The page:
It has been decided that I should speak to you today on the topic of living a creative life. Having done so with what might be called minimal success, I am minimally prepared to prepare you. Are you prepared to prepare? Good. Here are some preparations that will help you along in your illustrious and lucrative creative life.
1: Prepare to be boring.
As it turns out, having a series of in-progress projects to which you’ve lashed yourself does not make for a jazzy, jet-setting lifestyle. You spend a lot of time shut up in your own head, usually while also shut up in your room. It’s just how you get shit done, a task which is far more difficult to accomplish when in the midst of socializing and gallivanting. Dedicating yourself to a project is way less being the charming eccentric at all the froyo gatherings and more being the guy who excuses himself from the huge annual bowling and pizza party to which everyone else in the office has RSVP’d because you really have to work out the use of nautical terminology in the sci-fi story but it’s not like you can tell anyone that because that sounds insane and boring.
2: Prepare to be frustrated.
Shit gets fucked up. Sometimes it gets so thoroughly fucked up that you have to tear it down, rebuild it, still be unsatisfied, and ship anyway. That happens. Sometimes it happens half a dozen times over the course of one project. You will be annoyed every single goddamn time. Sometimes you’ll be so annoyed that you want to quit trying, and then you’ll get depressed at yourself for even considering that. And then you’ll get frustrated at yourself for getting depressed at a hypothetical scenario you only dreamed up because you were frustrated at the progress of this fake made-up thing that you’re making for fun and love. Neuroses!
3: Prepare to become obsessive.
Are you a fixated weirdo yet? No? Well, just wait! As you progress through a creative project, odds are it’s going to become the number one thing that you willingly do. As a byproduct, it’s likely to become the number one thing you think or talk about. Maybe not the project itself, but the cluster of interests around it, surely. I knew a lot about ghost lore before I started writing a book about ghosts. Now I know a whole lot more just because ghosts are on my mind so much, all packed in my brain and softly demanding that I buy/download another book about them. And talk about them. Do you want to talk about ghosts? I do.
4: Prepare to sacrifice.
Time’s a limited resource. It’s a pie, and no pie is infinite. If you’re taking on a new creative project, be prepared to carve a significant slice out of time you have previously reserved for any of the following things:
-Whatever it is you’re doing in order to eat food and live in a place.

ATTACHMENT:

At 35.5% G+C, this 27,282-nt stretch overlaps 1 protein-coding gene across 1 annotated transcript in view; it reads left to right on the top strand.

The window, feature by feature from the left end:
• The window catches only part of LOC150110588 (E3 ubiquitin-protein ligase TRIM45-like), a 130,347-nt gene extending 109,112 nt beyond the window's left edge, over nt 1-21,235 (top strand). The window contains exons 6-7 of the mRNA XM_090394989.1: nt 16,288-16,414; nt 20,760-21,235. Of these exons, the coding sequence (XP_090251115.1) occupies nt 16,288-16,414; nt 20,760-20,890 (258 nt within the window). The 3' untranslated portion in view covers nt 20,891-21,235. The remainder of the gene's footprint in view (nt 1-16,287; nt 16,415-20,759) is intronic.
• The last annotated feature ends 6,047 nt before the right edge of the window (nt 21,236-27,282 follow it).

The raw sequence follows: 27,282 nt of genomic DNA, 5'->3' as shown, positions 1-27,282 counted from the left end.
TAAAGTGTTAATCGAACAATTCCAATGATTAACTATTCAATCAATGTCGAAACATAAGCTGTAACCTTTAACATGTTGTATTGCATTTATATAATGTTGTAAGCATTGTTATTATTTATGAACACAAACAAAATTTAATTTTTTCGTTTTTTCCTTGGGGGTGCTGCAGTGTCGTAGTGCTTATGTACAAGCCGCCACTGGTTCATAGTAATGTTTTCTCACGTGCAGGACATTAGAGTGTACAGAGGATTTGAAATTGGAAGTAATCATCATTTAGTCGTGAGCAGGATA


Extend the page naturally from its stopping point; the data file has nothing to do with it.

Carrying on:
-The preparation of that food and maintenance of that place.
-Sleep, which you totally need.
-Non-sleep rest, which is turns out you also need.
-Any of your other projects.
Me, I tend to take my grim pie slice sacrifice out of sleep, because if I’m relaxing I like to be awake to enjoy it. I’ll also put other projects on hold depending on my stress levels. Hell, I have a legit-ass book project on hold so that I can not lose my mind and also finish a fucking fanfiction story by New Years. And on that note-
5: Prepare to question all of your choices all of the time.
What you’re doing is hard. It’s harder than a lot of things, and because it’s hard you’re always going to be second guessing whether or not it’s right, because there’s a fallacy fairy floating around in our brains that makes us believe anything that’s right will be easy. Because it’s right. You put the square peg in the square hole, peg go hole, easy-peasy, right equals easy. If you’re right, things will go smoothly. If things are going chunkily, you must be wrong. Which is… false. Like, just going to work your shift at CVS, coming home, and crashing into bed to watch Game Grumps until you fall asleep and your phone falls on your face is hecka easy. It also will get you hella nowhere.
That’s the thing about hard stuff: It has a tendency to get you places. Speaking less vaguely, the difficult things you decide to do are difficult because they’re effectively forward motion out of the gravitational pull of what you already are. It’s progression beyond the thing that’s become easy. Of course it’s hard. And doing the creativity thing will require that you do it all the time. All the damn time. I’m doing the fanfiction thing because it’s hard in ways that editing my manuscript isn’t hard, in ways that most of what I do hasn’t been hard. It’s made me learn how to actually write serially, for one thing. Perhaps more importantly, it’s introduced me to interacting with (enthused, friendly) strangers about my writing. The first is difficult, the second is terrifying.
Which leads me to my final point:
6: Prepare to be terrified.
So, yes, haha! I tricked you into reading all this tough love and positive pessimism with a clickbait headline and a funny intro! Fooled you!